We still have some work to do, but it’s great to see so much green, blue, and purple on the chart.


In our webinars on diversity, we’ve talked a lot about hiring people-of-color to increase diversity in an organization. Recommendations here include:

  • Start recruiting earlier – be open minded about backgrounds
  • Use more diverse hiring channels

Learn more about how to implement both of these in our 2022 Benchmark Report: Racial Diversity in the Email Industry and in ‘Hiring Diversity: How to Do It,’ our 2021 webinar which is available on-demand. Both are available on the OI Diversity Initiatives page of our website.

Most of the focus to date has been on hiring entry level people.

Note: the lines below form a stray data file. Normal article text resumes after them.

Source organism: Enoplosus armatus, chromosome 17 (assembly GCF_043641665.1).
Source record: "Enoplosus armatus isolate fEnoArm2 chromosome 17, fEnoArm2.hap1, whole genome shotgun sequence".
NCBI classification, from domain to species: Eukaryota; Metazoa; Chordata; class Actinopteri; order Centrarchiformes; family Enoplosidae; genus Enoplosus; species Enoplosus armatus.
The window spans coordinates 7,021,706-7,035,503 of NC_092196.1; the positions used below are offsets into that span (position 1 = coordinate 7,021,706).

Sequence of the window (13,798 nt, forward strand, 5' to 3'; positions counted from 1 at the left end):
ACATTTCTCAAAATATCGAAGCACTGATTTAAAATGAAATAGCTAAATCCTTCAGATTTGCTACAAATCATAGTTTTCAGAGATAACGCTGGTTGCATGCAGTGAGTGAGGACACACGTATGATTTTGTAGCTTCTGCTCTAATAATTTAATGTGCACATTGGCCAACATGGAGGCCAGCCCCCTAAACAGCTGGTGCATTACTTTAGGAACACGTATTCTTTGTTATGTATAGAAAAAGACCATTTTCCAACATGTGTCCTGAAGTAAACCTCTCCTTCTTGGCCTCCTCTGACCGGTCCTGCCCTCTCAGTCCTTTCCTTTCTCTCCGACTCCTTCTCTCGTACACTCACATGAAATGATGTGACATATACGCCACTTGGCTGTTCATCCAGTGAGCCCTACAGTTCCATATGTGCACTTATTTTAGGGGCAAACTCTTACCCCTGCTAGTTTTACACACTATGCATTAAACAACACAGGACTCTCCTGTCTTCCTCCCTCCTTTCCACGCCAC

These results from our survey suggest that to get to your goal of diversity more quickly, you should be taking a two-pronged approach. While continuing to look to hire people-of-color for entry level roles, you should also look to hire people-of-color for leadership roles within your organization.

Increasing diversity in leadership should help you increase diversity throughout your organization.  

When you download the 2022 Benchmark Report: Racial Diversity in the Email Industry, you can also look at how diverse leadership impacts the diversity of an organization world-wide, in addition to the US-focused data we presented here.

Remember I said that we didn’t do this analysis for the United Kingdom? That’s because we didn’t have enough data from the UK to support it.

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In fact, although we saw a dramatic increase year-over-year in both the total number of responses (up 41%) and the number of complete response (52%), we are still analyzing data from just a small portion of the email industry.